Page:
Sucheta Dalal :The new bulls (4 August 2002)
Sucheta Dalal

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The new bulls (4 August 2002)  

Ketan Parekh’s exit has seen the quiet emergence of some new bulls in the Indian capital market. Last week however, these operators sent the market into a tizzy with rumours that they were facing payment problems and in danger of closing down. The new bulls are a curious set.

One is a market veteran who has suddenly attracted immense curiosity by turning aggressively bullish and high profile.

Although he has been among the highest taxpayers in the country and has a large investment portfolio, he was known as a quintessential bear and was zealously low profile earlier.

Suddenly he seemed to seek the limelight—he wrote columns, plugged his favourite scrips on television and threw lavish parties. The payment problem seemed a logical next step.

However, latest reports suggest that he has weathered the storm and although he may have lost money is in no danger of defaulting. Two other bulls are the heirs of low profile brokers who passed away last year. The first is the sibling of a broker who was under investigation for Scam 2000. The other is the son of an operator who was part of a broking group known for its smart market moves.

Both are fairly new to high octane speculation and seem to have been caught up in some impulsive speculative moves. The third is a bearded floor trader who vaulted from nowhere to fill the vacuum caused by Ketan Parekh’s exit. The next few weeks will say whether these new bulls will thunder back into the speculative ring or have been badly mauled in a dangerous new game.

Monopoly blues

A couple of media reports over the last week suggest a not-so-subtle campaign against the National Stock Exchange’s (NSE) near monopoly in the derivatives trading segment. These reports seek a cap on trading limits per broker because it could otherwise lead to dangerous consequences.

It is indeed true that derivatives trading, which allows a lot of leverage for individuals to speculate can spin out of control - but the campaign seems aimed at curbing the growth of NSE’s Futures & Options trading (F&O) rather than real worry about margins or limits. F&O is still a nascent and little understood business in India, and has a long way to go before it turns into a dangerous speculative tool.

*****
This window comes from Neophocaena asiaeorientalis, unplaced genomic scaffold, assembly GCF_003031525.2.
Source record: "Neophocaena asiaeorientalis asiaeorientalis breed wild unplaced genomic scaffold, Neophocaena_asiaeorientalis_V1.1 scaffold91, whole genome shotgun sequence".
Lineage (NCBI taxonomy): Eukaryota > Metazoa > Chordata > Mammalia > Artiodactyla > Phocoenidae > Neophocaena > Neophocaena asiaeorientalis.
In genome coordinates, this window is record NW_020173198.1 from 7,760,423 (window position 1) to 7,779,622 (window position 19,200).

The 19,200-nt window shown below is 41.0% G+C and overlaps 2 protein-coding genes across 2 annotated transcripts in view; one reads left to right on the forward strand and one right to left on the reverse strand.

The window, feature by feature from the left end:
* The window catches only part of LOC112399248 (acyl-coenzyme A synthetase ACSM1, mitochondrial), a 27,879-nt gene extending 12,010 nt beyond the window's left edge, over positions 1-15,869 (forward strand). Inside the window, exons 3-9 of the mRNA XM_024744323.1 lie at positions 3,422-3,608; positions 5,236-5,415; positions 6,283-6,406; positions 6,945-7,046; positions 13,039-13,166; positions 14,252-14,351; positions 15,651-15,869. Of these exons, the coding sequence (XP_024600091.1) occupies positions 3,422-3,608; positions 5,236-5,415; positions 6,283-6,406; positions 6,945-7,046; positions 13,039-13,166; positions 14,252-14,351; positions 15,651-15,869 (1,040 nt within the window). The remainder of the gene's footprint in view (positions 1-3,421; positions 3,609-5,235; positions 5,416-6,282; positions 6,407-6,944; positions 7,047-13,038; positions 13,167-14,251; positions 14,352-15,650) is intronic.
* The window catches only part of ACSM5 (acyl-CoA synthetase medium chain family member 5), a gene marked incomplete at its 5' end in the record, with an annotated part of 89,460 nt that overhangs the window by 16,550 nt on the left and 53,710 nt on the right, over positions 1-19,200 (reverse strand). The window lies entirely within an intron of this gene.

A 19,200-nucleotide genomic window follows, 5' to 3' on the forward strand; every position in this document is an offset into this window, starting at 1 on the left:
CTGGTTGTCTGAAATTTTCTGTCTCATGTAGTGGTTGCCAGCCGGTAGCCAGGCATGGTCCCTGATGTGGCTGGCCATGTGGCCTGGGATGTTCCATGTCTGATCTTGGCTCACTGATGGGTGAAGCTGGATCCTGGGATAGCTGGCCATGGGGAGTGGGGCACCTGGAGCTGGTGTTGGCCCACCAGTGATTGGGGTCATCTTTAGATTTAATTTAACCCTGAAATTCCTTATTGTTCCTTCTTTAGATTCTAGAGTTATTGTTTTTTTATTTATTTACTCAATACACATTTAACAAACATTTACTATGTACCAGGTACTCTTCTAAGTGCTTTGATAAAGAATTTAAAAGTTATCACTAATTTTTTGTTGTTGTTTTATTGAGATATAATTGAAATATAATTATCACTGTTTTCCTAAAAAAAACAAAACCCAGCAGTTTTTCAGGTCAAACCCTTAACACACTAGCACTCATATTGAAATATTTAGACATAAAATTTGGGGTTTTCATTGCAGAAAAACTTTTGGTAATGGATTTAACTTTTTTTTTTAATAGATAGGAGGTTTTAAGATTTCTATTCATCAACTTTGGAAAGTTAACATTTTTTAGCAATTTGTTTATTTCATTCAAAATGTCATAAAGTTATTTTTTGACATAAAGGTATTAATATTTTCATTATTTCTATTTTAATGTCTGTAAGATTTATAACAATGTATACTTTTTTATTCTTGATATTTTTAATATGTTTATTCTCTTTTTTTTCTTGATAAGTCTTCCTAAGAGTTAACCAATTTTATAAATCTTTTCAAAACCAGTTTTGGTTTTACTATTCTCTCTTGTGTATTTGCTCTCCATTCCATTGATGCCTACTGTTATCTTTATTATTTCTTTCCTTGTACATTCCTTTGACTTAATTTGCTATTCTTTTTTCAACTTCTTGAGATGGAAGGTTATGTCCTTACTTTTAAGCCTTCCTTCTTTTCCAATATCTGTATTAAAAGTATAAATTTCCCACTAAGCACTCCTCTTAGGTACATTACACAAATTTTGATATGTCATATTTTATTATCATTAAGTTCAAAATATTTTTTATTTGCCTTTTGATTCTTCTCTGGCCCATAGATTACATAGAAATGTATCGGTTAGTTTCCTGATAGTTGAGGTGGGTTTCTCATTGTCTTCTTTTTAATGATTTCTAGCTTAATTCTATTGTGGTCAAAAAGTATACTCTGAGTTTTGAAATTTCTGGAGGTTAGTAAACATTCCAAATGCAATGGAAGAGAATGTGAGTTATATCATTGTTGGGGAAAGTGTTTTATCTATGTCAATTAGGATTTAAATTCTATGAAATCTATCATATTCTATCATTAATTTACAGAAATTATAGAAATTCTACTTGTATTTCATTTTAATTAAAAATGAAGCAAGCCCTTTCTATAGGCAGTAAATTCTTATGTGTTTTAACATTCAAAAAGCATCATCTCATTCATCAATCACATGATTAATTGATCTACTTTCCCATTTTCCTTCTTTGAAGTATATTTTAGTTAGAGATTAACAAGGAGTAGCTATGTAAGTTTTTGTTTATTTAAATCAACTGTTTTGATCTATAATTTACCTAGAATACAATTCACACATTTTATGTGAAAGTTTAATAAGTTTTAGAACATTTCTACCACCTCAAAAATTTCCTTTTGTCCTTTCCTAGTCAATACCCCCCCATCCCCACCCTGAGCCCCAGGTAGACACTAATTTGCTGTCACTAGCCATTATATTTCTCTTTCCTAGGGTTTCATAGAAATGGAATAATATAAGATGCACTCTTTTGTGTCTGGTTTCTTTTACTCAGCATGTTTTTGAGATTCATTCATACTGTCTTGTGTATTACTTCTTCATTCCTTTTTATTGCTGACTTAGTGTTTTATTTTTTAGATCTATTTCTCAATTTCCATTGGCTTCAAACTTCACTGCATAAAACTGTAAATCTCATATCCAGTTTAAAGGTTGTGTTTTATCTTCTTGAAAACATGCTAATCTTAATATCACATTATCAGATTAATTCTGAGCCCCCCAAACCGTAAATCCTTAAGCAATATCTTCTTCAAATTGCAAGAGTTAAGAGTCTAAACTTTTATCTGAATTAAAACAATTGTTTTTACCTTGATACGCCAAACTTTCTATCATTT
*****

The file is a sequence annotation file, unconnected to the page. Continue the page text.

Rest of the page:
It also provides a safe hedging mechanism to large traders. It may be recalled that when the Bombay Stock Exchange (BSE) was lobbying vociferously for re-introduction of badla trading, the NSE had campaigned for starting derivatives in India.

Finally, both the exchanges opened up for F&O trading on the same day—in fact the BSE started a day earlier. If the NSE now has a near monopoly, the BSE needs to worry about what it did wrong with its products, rather than to try and cap the NSE’s booming business.

After all, there is no guarantee that business will necessarily shift from the NSE to the BSE. It could go underground and turn into unofficial trades with existing F&O brokers.

Vanishing Companies

Maybe it is the magnitude of the global accounting scandals that are making the difference, but suddenly one finds that public representatives on corporate boards and the judiciary has turned significantly more alert to issues relating to bad corporate practices. Midas Touch Investors Association of Kanpur has been fighting since 1998 to bring to justice promoters who vanished with over Rs 10,000 crore of investors money’.

Its earlier public interest litigation (PIL) at the Allahabad High Court was discharged when the regulators’ submitted an action plan to deal with unscrupulous promoters. But nothing happened.

Midas filed a second PIL in February 2000, where it demanded attachment of properties of all 229 companies identified by the regulators as having vanished. When the matter came up for hearing recently, the court seem very inclined to go into details and probably nail the guilty.

Tailpiece: While on the oldest stock exchange in the country, a quiet controversy has apparently arisen over writing off Rs 67 lakh from its accounts.

Sources close to the bourse say that a couple of public directors and some new broker directors are reluctant to sign the accounts unless they are convinced about the need for such a write-off.

These sources say that the amount pertains to problems in the BSE clearing house, which has been suppressed for several years now. Clearly, the global accounting scandals are having a positive impact on Indian boards too.

-- Sucheta Dalal